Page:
by Tyler Durden

At first glance, you may think “gee, another white rapper” but you being the good person you are, still curious to hear what this dude has to say, you give  a listen and think to yourself “not bad”. This is how you’ve come to appreciate and respect Alabama’s own Yelawolf.

Using the moniker Yelawolf to reference his half Cherokee half Caucasian roots, Yelawolf had a similar but yet different background like most rappers we see merge out of the south. Spending much of his childhood in various location around the south, including Baton Rouge, Louisiana, Atlanta, Georgia, Berkeley, California where he was homeless in People’s Park.

Attempting his skills as a professional skateboarder but fell victim to a injury that put an end to that brought him to where he found salvation in music, releasing mixtapes independently in 2007. Since then he’s appeared on the track “Down This Road” from Bizarre’s third studio album Friday Night at St. Andrews, in Big Boi’s first solo album Sir Lucious Left Foot: The Son of Chico Dusty track “You Ain’t No DJ” which was produced by André 3000 (his declared greatest group of all time), and his most recent appearance is in Paul Wall’s fifth studio album Heart of a Champion track “Live It” which also features Jay Electronica and Raekwon, produced by Travis Barker.

Yelawolf’s mixtape entitled Trunk Muzik 0-60 was his first project with a major label and was released in November under Ghet-O-Vision Entertainment and Interscope Records. Now we sit back and await his debut album expecting to hit shelves in the first quarter of 2011.


by Tyler Durden

WhoMadeWho formed in 2003, with falsetto voiced bassist Tomas Hoffding coming from the Scandinavian rock underground, singer songwriter/guitarist Jeppe Kjellberg from the avantgarde jazz scene (with beard to match), and drummer Tomas Barford – who also records as Tomboy – a rising star of electronic music. They released several 12-inches on leading German disco label Gomma Records including ‘Out The Door’ and ‘Space To Rent’, culminating in their eponymous debut album in 2005, which won them a devoted audience who evangelized about their new favorite band, making it the sleeper hit of the year. In 2009 they released their second album “The Plot”.

As a live band WhoMadeWho are an unforgettable, incendiary experience having played alongside genre bending contemporaries Daft Punk, Soulwax, Hot Chip, Justice and LCD Soundsystem. After touring together Hot Chip asked to remix new single ‘TV Friend’, and Josh Homme of Queens of the Stone Age has covered ‘Space to Rent’ after seeing them rattling bones in their skeleton garb. WhoMadeWho gained further popularity when they headlined the Benicàssim festival in 2007 after a delay caused former headliners, the Klaxons, to arrive too late to play their set.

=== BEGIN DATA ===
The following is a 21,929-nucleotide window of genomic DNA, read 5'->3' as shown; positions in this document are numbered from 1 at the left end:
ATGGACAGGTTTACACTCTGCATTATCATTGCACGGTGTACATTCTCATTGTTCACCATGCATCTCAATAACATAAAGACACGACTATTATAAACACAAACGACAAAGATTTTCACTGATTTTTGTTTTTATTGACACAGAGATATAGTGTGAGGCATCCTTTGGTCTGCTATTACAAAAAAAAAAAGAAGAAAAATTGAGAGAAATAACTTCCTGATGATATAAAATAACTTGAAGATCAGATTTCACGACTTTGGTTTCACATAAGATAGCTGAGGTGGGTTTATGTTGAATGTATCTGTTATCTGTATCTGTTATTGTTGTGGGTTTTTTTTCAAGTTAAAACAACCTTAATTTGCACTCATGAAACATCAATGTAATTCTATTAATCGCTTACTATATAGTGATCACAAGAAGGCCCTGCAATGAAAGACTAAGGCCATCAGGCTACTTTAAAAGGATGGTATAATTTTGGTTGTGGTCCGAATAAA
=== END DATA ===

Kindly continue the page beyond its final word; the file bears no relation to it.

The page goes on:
Why do they dress up in skeleton suits when they play live? Why does a band supposedly known for disco punk start their second album with an outbreak of ominous sounding woodwind? And why do they fill their most breezy pop moments with teutonic synths? The Danish trio are difficult to pin down but their music sounds as effortless as it is stylistically and sonically adventurous. WhoMadeWho are on a mission to eschew convention.

White Lies

by Steve Morrissey

Is it January 18th yet?!? I’m antsy, I’m impatient and if I could, I would skip right through the holidays and go directly to the 3rd week of January. January 18th is a date that can’t get here soon enough for me. What’s got me all worked up you ask? Well, that’s the day that the new White Lies album will drop to the world and it’s about damn time!

The band hasn’t released any new music since their 2009 debut “To Lose My Life…” choosing instead to focus all of their energy into touring.  On top of their own headlining tour, the band has been a part of some of 2009’s biggest festivals; and found themselves playing the role of opening act for Coldplay, Kings of Leon and Muse to name a few.

The band first came together in early 2007 under the moniker of “Fear of Flying” and released two double A-side vinyl singles before declaring the band dead in October of 2007.  From the ashes of Fear of Flying came White Lies. Along with the new name came a much moodier and darker sound that fit the mindset of band founders Charles Cave and Jack Lawrence-Brown.  The band even spent months getting ready for their first live gig and their wait paid off. Several days after the band’s live debut they were signed to a small indie UK label with publishing rights to Chrysalis Music, and from there the band just took off. The band’s debut not only went number one upon its release BUT they did it at the same time Lady Gaga and Kings of Leon were dominating the charts. Soon the band filled up all of 2009 and 2010 with TV appearances and tours of the US, UK, Japan and the world.

If none of the above has peaked your interest, then how about this? You’re missing one of the best bands to come out of the UK in several years.  Don’t believe me? Buy their debut “To Lose My Life…” add it to your iPod and then sit back and just soak it in.

Everyone has told some white lies in their life, hell, you’ve even heard a few white lies in the past, but you ain’t NEVER gotten lost in White Lies. Till now…

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posted by: Limité Staff